Line Fly Home run
G Avg HR RBI Drive% Ball% per fly ball %
Before all star game 38 .391 8 19 23.9% 24.8 % 28.6%
After all star game 38 .297 5 11 14.7% 36.3% 13.5%
You can see since the all star game Puig's production has come down. His line drives are down almost 40%. He is hitting more fly balls but they are being hit weaker, less than half of the time they are a home run as before.
Just taking a shorter step is causing Puig to now use less of his body. He is swinging so much faster with his arms. His swing has gone from effortless power to powerless effort. This has made a significant impact in his hitting. It doesn't matter how good of a batter he is, if he starts stepping shorter and swinging faster his production will keep going down. This is true for everyone. Any batter in baseball or fastpitch softball that swings more with their arms will not hit at their best.
I see this everyday with my students. When batters come in they have been told things that make them swing mainly with their arms like don't take a step, squish the bug, twist their hips, fast hands, swing down, stay back, etc. They look more jerky in their swing, their timing is inconsistent, they hit fewer line drives with much less power than they should and they get frustrated. The harder they swing the worse it gets.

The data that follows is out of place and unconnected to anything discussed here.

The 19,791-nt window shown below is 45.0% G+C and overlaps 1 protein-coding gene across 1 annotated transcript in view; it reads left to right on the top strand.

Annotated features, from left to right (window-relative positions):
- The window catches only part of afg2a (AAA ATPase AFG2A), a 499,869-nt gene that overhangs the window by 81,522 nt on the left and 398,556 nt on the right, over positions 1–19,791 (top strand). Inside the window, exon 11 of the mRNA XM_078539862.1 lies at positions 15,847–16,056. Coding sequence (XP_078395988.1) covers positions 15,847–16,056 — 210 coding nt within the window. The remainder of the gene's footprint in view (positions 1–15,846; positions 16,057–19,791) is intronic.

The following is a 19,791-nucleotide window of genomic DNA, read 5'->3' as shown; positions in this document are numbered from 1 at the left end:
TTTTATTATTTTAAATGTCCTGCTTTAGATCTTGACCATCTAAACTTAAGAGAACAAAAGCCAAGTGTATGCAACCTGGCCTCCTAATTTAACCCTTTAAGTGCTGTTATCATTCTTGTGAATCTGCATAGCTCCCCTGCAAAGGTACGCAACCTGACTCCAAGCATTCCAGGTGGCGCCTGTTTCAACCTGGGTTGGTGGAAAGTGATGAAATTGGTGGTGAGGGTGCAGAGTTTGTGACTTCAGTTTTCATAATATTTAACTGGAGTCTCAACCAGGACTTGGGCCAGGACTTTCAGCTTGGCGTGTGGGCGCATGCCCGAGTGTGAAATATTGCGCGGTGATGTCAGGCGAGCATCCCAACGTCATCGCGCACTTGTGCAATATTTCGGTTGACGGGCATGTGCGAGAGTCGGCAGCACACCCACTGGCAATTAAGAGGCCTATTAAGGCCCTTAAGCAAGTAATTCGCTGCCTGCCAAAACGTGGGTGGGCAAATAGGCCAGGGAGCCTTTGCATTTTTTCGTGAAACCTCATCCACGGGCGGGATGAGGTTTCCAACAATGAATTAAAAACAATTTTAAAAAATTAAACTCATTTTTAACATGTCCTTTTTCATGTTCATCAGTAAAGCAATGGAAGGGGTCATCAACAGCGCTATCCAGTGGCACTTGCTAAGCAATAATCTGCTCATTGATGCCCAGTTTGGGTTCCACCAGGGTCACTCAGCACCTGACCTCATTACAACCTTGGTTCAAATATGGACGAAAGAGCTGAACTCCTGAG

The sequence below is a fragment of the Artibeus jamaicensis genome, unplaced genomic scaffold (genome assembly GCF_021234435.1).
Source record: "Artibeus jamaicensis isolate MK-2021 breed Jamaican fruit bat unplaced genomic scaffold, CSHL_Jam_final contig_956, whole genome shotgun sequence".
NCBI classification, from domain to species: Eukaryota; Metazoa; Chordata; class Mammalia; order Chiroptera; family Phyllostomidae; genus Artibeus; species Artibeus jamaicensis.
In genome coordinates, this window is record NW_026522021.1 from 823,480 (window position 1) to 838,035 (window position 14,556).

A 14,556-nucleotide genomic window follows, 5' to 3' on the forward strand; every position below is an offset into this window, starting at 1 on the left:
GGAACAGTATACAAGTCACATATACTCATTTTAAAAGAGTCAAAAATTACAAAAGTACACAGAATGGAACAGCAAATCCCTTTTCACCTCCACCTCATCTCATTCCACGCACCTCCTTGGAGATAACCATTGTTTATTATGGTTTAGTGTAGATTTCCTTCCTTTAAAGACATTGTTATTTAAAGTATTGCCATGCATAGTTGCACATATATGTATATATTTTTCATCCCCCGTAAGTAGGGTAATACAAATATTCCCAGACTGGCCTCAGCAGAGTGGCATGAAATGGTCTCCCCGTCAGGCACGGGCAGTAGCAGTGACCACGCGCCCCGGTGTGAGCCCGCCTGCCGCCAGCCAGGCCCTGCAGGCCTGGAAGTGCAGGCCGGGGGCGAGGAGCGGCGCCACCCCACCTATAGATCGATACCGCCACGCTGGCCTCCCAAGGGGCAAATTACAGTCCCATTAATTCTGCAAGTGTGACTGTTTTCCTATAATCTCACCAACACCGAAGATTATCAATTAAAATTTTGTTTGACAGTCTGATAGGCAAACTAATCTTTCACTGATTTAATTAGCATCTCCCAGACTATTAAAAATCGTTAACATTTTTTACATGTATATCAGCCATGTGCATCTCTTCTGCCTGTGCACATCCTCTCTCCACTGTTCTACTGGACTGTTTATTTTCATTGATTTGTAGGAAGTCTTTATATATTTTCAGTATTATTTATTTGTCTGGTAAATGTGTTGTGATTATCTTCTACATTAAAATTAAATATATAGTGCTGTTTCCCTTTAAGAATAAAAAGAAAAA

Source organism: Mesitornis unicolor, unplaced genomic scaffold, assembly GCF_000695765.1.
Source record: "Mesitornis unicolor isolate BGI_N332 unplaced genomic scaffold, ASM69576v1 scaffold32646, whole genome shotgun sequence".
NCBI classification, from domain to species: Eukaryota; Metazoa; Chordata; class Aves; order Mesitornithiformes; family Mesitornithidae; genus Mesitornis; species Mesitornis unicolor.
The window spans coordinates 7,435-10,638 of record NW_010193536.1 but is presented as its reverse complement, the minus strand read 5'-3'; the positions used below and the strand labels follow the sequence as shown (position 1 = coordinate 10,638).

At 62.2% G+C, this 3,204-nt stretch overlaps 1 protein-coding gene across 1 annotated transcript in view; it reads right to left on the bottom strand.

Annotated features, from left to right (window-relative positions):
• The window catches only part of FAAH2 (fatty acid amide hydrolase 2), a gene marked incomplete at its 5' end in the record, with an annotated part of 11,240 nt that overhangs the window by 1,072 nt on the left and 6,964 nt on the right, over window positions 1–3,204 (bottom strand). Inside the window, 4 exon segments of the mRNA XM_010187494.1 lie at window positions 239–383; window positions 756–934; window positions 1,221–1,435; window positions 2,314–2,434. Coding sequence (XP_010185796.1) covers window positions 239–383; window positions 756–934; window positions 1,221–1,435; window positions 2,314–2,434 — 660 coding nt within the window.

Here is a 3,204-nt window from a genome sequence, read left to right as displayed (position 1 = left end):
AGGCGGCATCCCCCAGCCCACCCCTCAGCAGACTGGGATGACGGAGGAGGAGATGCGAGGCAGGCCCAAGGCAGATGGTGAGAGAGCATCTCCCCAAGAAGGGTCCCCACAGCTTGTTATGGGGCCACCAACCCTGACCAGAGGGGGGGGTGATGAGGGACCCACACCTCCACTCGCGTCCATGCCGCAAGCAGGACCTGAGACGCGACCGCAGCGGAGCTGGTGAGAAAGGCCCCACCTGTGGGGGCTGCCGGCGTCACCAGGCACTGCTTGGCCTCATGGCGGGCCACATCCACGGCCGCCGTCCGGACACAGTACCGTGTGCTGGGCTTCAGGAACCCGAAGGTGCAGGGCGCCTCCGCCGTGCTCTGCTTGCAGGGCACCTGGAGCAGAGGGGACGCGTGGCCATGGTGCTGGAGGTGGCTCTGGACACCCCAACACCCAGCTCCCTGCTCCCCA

When my students learn how to use their body correctly they see an immediate difference. Many parents say it is a night and day difference. They can't believe how much harder the ball comes off the bat and how it sounds completely different.
All Puig needs to do is take his original longer step so he has more room to go forward allowing him to use his 245 pound body much better like he did before. This will provide an immediate positive impact making his timing better. This will help him to hit the ball much harder with many more line drives. He will again look effortless and be very productive.
Anyone that would like to learn how to use his or her body to become a much better hitter call Mike Sedberry at 304-722-6393 for more information.